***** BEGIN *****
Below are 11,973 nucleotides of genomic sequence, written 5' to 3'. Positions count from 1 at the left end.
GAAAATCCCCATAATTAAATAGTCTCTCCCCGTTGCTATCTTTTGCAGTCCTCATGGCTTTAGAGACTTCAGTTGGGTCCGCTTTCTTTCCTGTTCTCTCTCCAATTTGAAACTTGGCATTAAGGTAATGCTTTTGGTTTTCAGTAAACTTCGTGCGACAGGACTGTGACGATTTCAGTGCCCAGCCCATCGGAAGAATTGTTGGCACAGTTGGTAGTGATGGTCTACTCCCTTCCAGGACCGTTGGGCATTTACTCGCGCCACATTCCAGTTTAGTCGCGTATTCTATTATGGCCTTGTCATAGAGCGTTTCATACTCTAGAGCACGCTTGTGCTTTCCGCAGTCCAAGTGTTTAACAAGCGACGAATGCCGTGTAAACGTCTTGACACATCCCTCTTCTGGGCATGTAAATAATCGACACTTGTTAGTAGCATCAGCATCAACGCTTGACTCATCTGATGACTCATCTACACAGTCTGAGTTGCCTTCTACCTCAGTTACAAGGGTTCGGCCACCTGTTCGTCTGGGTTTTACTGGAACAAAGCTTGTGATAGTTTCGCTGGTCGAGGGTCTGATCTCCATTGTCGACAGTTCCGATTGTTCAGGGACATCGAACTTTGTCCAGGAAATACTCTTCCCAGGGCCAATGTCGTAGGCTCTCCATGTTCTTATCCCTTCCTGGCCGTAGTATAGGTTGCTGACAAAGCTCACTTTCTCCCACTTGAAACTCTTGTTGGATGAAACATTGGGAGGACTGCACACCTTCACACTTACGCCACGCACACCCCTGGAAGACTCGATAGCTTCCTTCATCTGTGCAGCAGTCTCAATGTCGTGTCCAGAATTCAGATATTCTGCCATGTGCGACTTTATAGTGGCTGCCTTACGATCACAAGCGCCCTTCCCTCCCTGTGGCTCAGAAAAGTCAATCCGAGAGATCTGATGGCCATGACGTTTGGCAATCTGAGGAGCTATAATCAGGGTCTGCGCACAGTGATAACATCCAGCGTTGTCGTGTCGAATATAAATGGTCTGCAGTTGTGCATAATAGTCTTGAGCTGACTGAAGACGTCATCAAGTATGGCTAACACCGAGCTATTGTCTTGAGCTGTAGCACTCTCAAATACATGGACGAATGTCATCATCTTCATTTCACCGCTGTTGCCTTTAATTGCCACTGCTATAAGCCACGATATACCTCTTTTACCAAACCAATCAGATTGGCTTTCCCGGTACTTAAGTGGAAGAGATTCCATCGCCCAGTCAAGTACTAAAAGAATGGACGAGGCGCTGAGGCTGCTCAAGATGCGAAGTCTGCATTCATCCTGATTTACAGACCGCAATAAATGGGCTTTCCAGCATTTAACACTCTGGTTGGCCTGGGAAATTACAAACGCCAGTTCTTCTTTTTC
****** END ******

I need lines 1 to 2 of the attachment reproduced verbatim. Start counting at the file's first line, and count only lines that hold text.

Below are 11,973 nucleotides of genomic sequence, written 5' to 3'. Positions count from 1 at the left end.
GAAAATCCCCATAATTAAATAGTCTCTCCCCGTTGCTATCTTTTGCAGTCCTCATGGCTTTAGAGACTTCAGTTGGGTCCGCTTTCTTTCCTGTTCTCTCTCCAATTTGAAACTTGGCATTAAGGTAATGCTTTTGGTTTTCAGTAAACTTCGTGCGACAGGACTGTGACGATTTCAGTGCCCAGCCCATCGGAAGAATTGTTGGCACAGTTGGTAGTGATGGTCTACTCCCTTCCAGGACCGTTGGGCATTTACTCGCGCCACATTCCAGTTTAGTCGCGTATTCTATTATGGCCTTGTCATAGAGCGTTTCATACTCTAGAGCACGCTTGTGCTTTCCGCAGTCCAAGTGTTTAACAAGCGACGAATGCCGTGTAAACGTCTTGACACATCCCTCTTCTGGGCATGTAAATAATCGACACTTGTTAGTAGCATCAGCATCAACGCTTGACTCATCTGATGACTCATCTACACAGTCTGAGTTGCCTTCTACCTCAGTTACAAGGGTTCGGCCACCTGTTCGTCTGGGTTTTACTGGAACAAAGCTTGTGATAGTTTCGCTGGTCGAGGGTCTGATCTCCATTGTCGACAGTTCCGATTGTTCAGGGACATCGAACTTTGTCCAGGAAATACTCTTCCCAGGGCCAATGTCGTAGGCTCTCCATGTTCTTATCCCTTCCTGGCCGTAGTATAGGTTGCTGACAAAGCTCACTTTCTCCCACTTGAAACTCTTGTTGGATGAAACATTGGGAGGACTGCACACCTTCACACTTACGCCACGCACACCCCTGGAAGACTCGATAGCTTCCTTCATCTGTGCAGCAGTCTCAATGTCGTGTCCAGAATTCAGATATTCTGCCATGTGCGACTTTATAGTGGCTGCCTTACGATCACAAGCGCCCTTCCCTCCCTGTGGCTCAGAAAAGTCAATCCGAGAGATCTGATGGCCATGACGTTTGGCAATCTGAGGAGCTATAATCAGGGTCTGCGCACAGTGATAACATCCAGCGTTGTCGTGTCGAATATAAATGGTCTGCAGTTGTGCATAATAGTCTTGAGCTGACTGAAGACGTCATCAAGTATGGCTAACACCGAGCTATTGTCTTGAGCTGTAGCACTCTCAAATACATGGACGAATGTCATCATCTTCATTTCACCGCTGTTGCCTTTAATTGCCACTGCTATAAGCCACGATATACCTCTTTTACCAAACCAATCAGATTGGCTTTCCCGGTACTTAAGTGGAAGAGATTCCATCGCCCAGTCAAGTACTAAAAGAATGGACGAGGCGCTGAGGCTGCTCAAGATGCGAAGTCTGCATTCATCCTGATTTACAGACCGCAATAAATGGGCTTTCCAGCATTTAACACTCTGGTTGGCCTGGGAAATTACAAACGCCAGTTCTTCTTTTTC